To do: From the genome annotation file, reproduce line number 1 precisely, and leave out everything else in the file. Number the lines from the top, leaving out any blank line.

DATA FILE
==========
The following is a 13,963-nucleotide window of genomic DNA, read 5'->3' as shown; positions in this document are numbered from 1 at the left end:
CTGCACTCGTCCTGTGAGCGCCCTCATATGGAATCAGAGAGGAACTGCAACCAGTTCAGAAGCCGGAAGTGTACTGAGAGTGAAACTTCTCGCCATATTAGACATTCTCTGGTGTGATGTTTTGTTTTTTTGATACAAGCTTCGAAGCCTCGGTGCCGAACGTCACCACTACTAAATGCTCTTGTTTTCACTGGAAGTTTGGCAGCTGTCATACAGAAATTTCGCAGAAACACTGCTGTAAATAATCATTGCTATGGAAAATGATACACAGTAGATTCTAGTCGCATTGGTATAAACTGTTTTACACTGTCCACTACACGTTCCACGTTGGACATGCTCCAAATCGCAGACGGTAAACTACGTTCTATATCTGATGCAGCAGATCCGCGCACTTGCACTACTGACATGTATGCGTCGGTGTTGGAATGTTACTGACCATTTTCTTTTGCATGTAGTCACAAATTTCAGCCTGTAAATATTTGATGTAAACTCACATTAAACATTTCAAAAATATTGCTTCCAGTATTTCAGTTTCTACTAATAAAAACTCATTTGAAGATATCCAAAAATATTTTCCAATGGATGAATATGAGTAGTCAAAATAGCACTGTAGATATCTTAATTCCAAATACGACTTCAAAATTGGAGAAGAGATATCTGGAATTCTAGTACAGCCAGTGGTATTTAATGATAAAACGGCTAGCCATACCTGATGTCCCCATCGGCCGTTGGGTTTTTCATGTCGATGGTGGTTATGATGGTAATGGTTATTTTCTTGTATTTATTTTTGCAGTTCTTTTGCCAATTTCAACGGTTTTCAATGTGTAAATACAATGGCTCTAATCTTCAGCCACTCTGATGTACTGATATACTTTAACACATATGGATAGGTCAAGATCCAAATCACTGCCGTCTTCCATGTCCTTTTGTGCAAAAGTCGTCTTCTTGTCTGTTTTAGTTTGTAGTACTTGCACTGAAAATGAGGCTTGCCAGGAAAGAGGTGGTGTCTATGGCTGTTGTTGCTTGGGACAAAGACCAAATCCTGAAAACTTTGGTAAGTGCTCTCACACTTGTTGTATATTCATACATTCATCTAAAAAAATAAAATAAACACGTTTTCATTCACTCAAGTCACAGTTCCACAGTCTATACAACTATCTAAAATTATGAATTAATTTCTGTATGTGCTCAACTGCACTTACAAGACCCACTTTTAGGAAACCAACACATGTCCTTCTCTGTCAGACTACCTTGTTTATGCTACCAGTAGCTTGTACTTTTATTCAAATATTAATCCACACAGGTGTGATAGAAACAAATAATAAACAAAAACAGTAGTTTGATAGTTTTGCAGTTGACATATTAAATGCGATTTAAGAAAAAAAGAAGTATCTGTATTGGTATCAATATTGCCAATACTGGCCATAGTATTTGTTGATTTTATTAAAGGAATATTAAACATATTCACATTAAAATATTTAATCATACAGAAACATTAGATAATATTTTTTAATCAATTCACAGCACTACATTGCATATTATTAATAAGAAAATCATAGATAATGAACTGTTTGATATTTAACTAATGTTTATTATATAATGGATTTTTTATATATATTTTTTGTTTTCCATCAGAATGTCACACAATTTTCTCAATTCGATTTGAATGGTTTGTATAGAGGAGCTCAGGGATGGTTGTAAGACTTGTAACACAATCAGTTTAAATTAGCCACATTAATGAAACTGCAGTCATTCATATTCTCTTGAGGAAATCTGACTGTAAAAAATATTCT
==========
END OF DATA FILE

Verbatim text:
The following is a 13,963-nucleotide window of genomic DNA, read 5'->3' as shown; positions in this document are numbered from 1 at the left end: